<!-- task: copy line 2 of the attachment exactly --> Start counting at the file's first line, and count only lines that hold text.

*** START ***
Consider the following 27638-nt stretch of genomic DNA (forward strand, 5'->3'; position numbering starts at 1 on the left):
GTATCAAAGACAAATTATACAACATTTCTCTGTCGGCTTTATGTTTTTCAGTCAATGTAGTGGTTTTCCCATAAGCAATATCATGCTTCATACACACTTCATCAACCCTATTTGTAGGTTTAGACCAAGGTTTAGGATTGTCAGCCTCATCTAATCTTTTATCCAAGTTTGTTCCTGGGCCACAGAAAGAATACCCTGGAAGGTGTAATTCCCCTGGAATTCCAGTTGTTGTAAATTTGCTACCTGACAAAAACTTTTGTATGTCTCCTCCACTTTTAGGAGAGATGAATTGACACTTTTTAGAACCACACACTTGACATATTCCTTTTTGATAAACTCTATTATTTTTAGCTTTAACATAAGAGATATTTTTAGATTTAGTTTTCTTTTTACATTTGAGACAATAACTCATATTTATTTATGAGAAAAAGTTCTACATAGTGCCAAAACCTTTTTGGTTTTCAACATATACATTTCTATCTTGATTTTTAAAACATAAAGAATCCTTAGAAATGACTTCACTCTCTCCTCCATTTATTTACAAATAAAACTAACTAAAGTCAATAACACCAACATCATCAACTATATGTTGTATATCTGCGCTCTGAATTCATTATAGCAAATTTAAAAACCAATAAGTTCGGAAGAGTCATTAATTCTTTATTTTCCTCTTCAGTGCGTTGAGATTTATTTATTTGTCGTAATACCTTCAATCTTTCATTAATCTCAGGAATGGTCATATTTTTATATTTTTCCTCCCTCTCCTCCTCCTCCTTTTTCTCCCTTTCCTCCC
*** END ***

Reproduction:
GTATCAAAGACAAATTATACAACATTTCTCTGTCGGCTTTATGTTTTTCAGTCAATGTAGTGGTTTTCCCATAAGCAATATCATGCTTCATACACACTTCATCAACCCTATTTGTAGGTTTAGACCAAGGTTTAGGATTGTCAGCCTCATCTAATCTTTTATCCAAGTTTGTTCCTGGGCCACAGAAAGAATACCCTGGAAGGTGTAATTCCCCTGGAATTCCAGTTGTTGTAAATTTGCTACCTGACAAAAACTTTTGTATGTCTCCTCCACTTTTAGGAGAGATGAATTGACACTTTTTAGAACCACACACTTGACATATTCCTTTTTGATAAACTCTATTATTTTTAGCTTTAACATAAGAGATATTTTTAGATTTAGTTTTCTTTTTACATTTGAGACAATAACTCATATTTATTTATGAGAAAAAGTTCTACATAGTGCCAAAACCTTTTTGGTTTTCAACATATACATTTCTATCTTGATTTTTAAAACATAAAGAATCCTTAGAAATGACTTCACTCTCTCCTCCATTTATTTACAAATAAAACTAACTAAAGTCAATAACACCAACATCATCAACTATATGTTGTATATCTGCGCTCTGAATTCATTATAGCAAATTTAAAAACCAATAAGTTCGGAAGAGTCATTAATTCTTTATTTTCCTCTTCAGTGCGTTGAGATTTATTTATTTGTCGTAATACCTTCAATCTTTCATTAATCTCAGGAATGGTCATATTTTTATATTTTTCCTCCCTCTCCTCCTCCTCCTTTTTCTCCCTTTCCTCCC